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Local and Community News

New York: Conference Addresses Haitian Health Care

June 16, 2003

A note from TheBody.com: Since this article was written, the HIV pandemic has changed, as has our understanding of HIV/AIDS and its treatment. As a result, parts of this article may be outdated. Please keep this in mind, and be sure to visit other parts of our site for more recent information!

Language barriers, fear of authority and cultural taboos make it difficult for health care workers to reach Haitians with HIV/AIDS, a group of doctors working in the Haitian community said Wednesday in West Nyack, N.Y. About 100 health care workers from around the region attended a daylong conference presented by Together Our Unity Can Heal of Rockland. There are an estimated 30,000 people of Haitian descent in Rockland.

"Haitians are not used to thinking there's health care available," said Dr. Serena Koenig, medical director of Haiti Programs at Partners in Health. "They're used to thinking, 'If I don't work hard, my children are going to die,'" said Koenig, who has been working in Haiti for three years. Many of her patients come from a position where they might not trust doctors, she said. Only 5 percent of her patients have ever been to school, and only 1 percent have a concrete floor. There is one doctor for every 10,000 people in Haiti.

Most Haitians visit doctors only when there is an extreme medical emergency, said Dr. Roosevelt Clerisme, associate chair of psychiatry at Jamaica Hospital Medical Center in Queens and first vice president of the New York chapter of Haitian Physicians Abroad. "There is mistrust of health care workers in general," Clerisme said.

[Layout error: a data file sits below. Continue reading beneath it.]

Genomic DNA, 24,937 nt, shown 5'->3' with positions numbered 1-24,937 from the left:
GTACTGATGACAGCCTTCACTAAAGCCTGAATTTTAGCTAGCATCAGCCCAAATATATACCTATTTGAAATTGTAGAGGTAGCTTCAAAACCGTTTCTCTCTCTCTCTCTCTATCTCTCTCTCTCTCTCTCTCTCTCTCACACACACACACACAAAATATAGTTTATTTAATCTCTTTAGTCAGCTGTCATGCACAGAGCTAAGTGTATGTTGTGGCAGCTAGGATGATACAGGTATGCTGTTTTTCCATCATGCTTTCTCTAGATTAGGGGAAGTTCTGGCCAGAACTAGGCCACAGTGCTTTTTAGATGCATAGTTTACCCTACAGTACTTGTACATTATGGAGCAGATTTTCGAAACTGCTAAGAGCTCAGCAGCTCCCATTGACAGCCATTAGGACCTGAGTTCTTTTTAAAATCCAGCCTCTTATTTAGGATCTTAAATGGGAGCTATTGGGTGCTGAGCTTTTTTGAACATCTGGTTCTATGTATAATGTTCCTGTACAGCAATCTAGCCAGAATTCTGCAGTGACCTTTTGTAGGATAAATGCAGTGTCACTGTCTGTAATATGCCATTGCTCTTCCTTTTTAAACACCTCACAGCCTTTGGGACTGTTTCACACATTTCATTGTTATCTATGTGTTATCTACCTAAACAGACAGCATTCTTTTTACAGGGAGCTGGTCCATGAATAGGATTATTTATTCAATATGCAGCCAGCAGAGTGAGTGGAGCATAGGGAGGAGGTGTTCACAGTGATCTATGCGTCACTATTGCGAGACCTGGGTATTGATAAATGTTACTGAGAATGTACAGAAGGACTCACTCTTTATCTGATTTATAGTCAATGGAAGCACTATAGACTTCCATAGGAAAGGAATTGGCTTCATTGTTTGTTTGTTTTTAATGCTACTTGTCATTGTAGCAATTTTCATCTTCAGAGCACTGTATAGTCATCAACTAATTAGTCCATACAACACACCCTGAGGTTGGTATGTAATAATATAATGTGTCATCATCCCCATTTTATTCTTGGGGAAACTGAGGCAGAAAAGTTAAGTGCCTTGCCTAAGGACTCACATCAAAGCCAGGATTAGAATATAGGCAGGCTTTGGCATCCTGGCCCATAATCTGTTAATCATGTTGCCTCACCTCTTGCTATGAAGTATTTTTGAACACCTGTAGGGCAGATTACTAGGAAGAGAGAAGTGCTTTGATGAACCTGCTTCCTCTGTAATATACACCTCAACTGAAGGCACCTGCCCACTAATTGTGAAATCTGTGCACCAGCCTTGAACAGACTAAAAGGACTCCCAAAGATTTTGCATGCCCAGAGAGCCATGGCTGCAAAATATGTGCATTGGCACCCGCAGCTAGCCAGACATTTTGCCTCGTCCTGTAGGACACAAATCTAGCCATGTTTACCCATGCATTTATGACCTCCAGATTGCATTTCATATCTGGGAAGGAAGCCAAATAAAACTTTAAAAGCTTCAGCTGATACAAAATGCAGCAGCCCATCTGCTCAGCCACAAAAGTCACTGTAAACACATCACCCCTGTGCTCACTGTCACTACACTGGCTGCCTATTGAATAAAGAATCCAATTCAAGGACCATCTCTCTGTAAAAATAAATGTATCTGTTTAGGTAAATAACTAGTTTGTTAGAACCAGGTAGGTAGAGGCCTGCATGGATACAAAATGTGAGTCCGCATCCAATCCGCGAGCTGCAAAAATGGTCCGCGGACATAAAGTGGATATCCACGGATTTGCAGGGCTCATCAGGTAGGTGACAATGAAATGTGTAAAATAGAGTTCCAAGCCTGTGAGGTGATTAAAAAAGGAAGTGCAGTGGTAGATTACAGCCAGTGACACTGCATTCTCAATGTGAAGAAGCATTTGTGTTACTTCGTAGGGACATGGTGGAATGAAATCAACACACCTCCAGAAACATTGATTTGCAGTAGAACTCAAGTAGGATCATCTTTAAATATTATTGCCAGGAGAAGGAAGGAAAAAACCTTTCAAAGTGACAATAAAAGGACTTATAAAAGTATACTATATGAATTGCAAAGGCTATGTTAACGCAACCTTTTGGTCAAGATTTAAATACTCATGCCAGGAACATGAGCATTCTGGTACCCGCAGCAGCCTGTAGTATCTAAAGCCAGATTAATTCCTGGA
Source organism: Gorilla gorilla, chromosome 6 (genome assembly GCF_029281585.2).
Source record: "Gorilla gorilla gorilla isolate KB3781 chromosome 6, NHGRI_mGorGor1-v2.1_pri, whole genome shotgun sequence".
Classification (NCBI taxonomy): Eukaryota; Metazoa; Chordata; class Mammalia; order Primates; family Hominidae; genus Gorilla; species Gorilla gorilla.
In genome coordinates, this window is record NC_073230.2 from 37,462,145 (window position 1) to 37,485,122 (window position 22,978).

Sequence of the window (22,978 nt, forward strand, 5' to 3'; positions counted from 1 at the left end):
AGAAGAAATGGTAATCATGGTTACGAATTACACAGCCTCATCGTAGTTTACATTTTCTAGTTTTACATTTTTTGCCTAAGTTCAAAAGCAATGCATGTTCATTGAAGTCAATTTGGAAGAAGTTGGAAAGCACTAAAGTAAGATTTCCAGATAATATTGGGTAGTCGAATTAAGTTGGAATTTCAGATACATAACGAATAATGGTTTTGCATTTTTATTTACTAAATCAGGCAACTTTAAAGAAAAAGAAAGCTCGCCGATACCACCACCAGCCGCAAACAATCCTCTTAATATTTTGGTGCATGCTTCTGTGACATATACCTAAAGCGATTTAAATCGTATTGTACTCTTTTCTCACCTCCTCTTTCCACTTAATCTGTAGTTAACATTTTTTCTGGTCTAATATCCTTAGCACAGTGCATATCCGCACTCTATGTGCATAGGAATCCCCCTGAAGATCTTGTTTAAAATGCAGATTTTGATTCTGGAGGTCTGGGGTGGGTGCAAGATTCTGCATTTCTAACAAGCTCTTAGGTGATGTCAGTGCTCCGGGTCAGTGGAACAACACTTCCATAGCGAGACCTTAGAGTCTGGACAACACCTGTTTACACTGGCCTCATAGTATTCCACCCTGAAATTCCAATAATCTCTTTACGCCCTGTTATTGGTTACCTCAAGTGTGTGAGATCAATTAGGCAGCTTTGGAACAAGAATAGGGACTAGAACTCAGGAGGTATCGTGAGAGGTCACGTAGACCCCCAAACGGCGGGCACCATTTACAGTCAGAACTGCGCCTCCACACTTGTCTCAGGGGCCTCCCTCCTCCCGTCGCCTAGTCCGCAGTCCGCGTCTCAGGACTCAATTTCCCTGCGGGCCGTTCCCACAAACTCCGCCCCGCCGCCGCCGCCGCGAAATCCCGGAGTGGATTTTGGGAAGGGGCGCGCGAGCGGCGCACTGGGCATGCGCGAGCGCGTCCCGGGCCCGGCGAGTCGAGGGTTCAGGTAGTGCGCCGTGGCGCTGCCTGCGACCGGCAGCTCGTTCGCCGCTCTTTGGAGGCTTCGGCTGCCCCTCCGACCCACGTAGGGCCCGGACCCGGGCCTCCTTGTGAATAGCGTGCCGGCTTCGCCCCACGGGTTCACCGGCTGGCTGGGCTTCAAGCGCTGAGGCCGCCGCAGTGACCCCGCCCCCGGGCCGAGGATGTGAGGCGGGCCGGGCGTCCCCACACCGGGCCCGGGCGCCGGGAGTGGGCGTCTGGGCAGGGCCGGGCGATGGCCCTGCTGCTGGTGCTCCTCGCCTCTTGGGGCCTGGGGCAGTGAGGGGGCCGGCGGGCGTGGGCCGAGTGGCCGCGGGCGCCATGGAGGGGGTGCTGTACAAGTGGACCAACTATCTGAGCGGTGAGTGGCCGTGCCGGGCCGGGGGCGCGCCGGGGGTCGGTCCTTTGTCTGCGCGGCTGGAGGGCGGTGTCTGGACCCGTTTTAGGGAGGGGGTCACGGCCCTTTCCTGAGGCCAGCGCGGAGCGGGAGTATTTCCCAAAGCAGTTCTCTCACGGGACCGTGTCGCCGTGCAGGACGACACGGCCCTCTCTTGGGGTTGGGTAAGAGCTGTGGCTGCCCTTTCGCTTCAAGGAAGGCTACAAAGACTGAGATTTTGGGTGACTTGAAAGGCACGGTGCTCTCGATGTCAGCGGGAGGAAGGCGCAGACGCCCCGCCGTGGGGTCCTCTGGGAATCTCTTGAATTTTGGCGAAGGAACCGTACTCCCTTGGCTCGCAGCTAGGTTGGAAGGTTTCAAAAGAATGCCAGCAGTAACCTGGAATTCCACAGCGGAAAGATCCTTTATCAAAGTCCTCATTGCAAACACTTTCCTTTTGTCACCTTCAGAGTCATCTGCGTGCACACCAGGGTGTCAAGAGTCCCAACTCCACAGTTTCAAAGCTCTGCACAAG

To reach Haitian patients, Clerisme and others said, it is necessary to take into consideration their possible fears of people who might be more formally educated than they are, or who are of a different race. In addition, he said, they advised health care professionals not to belittle a patient's desire to speak with a voodoo doctor or spiritual healer. "Voodoo is a big part of Haitian spirituality," Koenig said. "People can seek care from voodoo healers. It's fine; it doesn't interfere with your treatment."

Back to other CDC news for June 16, 2003

Previous Updates

Adapted from:
Journal News (Westchester County, N.Y.)
06.12.03; Andrea Rubin

A note from TheBody.com: Since this article was written, the HIV pandemic has changed, as has our understanding of HIV/AIDS and its treatment. As a result, parts of this article may be outdated. Please keep this in mind, and be sure to visit other parts of our site for more recent information!



  
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This article was provided by CDC National Prevention Information Network. It is a part of the publication CDC HIV/Hepatitis/STD/TB Prevention News Update.
 
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